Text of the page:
Saturday, May 25
Cellular Automata Lecture
Professor: Harold V. McIntosh.


May 14

This has to be one of the best spam weekends ever - 90 messages of which maybe ten are serious. Also, I am getting bounces which imply that I have been sending things, which is probably an example of the creative use of false sender addresses.

Browsing through google and yahoo after a long absence, I note that a lot of links to delta and/or cinvestav don't work. Has the machine been down over the weekend? In any event, ``flexagons'' and ``Rule 110'' aren't getting the response they used to.

Weisstein in particular has us on a dead link list. Haven't we sent him corrections? or is he slow in getting around to fixing them or updating his dead list or whatever.

Amazon, but not Amazon-UK nor Barnes and Noble, offer as look at the index of ``New Science'' although you have to read all 200 pages to see the middle or front of it. I printed a few, but they came out pretty fuzzy. They were in light grey and I was using the color printer. But anyway, he mentions Cook by name, and has a whole column - 1/3 of a page - on Rule 110. The universality is crammed in at the very end, and only listed as a sketch. In fact it looks like this important topic is crammed into the last dozen pages or thereabouts, which may indicate that they haven't resolved the problem after all.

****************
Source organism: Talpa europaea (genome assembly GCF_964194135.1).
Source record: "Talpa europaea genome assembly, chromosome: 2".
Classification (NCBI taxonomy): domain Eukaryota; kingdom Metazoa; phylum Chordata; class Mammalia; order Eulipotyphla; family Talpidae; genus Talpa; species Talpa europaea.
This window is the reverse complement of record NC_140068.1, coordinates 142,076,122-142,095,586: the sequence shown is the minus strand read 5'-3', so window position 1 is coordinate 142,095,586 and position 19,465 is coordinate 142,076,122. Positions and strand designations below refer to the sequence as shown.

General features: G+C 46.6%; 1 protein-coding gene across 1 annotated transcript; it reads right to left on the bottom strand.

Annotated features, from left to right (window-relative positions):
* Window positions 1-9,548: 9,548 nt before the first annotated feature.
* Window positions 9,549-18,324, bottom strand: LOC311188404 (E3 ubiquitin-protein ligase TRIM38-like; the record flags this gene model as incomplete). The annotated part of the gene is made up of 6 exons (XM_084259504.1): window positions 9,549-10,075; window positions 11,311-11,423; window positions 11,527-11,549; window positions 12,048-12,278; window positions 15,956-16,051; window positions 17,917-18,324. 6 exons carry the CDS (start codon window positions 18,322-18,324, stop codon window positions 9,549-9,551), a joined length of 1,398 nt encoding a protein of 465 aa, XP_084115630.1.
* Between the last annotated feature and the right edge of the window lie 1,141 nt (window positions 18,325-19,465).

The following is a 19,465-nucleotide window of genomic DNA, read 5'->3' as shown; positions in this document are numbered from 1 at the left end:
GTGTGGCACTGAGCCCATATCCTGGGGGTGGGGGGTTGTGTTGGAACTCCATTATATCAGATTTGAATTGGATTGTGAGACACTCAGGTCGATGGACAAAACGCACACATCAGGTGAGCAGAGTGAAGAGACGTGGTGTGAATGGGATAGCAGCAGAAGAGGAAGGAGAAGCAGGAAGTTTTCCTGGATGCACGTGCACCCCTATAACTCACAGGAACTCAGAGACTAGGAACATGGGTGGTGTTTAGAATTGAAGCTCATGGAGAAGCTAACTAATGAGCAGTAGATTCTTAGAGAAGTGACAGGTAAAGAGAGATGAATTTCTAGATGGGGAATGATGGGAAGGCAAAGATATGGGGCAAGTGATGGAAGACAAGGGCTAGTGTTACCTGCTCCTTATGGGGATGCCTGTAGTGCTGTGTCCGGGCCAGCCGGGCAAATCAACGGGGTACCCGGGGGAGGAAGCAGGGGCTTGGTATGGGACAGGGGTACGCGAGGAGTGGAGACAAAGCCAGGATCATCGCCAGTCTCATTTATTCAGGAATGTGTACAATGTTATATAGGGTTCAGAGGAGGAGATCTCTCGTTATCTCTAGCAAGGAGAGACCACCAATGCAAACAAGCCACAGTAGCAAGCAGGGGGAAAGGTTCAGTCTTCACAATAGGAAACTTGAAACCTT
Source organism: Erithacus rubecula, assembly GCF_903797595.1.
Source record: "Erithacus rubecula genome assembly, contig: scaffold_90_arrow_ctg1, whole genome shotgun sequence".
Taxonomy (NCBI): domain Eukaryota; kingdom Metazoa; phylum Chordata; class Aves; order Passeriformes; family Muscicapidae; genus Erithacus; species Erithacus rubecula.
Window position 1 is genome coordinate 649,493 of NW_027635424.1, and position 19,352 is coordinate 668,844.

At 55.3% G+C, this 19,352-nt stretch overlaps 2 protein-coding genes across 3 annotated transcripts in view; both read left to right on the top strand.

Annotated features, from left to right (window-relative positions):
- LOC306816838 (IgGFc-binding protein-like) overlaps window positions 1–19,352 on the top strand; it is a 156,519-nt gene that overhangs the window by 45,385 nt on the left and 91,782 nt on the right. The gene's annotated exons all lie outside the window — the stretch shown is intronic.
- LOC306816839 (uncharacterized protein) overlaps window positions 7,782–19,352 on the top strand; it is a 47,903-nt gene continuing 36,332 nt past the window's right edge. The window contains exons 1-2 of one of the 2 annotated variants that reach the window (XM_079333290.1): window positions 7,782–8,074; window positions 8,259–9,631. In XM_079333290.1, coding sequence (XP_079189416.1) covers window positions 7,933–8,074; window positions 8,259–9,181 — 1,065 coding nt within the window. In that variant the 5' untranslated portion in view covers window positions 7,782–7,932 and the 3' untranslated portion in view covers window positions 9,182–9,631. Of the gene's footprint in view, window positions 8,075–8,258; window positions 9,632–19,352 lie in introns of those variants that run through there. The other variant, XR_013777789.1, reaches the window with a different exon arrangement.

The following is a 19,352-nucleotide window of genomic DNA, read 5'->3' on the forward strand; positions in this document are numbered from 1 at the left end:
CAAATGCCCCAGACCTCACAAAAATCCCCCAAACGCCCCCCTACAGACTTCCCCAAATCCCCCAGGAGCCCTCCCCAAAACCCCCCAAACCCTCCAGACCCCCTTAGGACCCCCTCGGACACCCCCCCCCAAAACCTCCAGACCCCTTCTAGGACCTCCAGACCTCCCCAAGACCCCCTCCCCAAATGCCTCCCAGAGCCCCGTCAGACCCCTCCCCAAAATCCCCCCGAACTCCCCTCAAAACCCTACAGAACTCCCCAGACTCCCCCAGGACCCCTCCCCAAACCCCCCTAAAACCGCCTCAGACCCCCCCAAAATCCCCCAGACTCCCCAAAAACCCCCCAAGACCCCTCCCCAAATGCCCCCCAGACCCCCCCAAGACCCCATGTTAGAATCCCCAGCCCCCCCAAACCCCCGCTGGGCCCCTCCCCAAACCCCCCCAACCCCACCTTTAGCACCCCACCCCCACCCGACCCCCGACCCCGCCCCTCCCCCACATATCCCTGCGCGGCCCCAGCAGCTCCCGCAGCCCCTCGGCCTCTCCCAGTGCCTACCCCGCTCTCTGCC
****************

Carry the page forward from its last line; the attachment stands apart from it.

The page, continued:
Reconstructing the book from the index is one thing, but presumably they really mean it this time, that it's going to be published. There are a few hints, but probably it is - wait and see. It will be interesting if any of the booksellers put up some independent revierws, and if so, whether the reviewers say anything. Star Wars is getting better treatment, because now is the time to push the movie in theatres.

I have just finished an updated ``Concordance for Rule 110'' and it will be forwarded as soon as Pedro can process it. T12 onwards hasn't changed, except I took out a few empty pages. However, for the small triangles, the ten generation de Bruijn diagram has been summarized. Not to the extent of doing the de Bruijn diagrams, because I still have to fix up the graph drawer, but at least listing the periodic lattices according to where their largest triangles occur.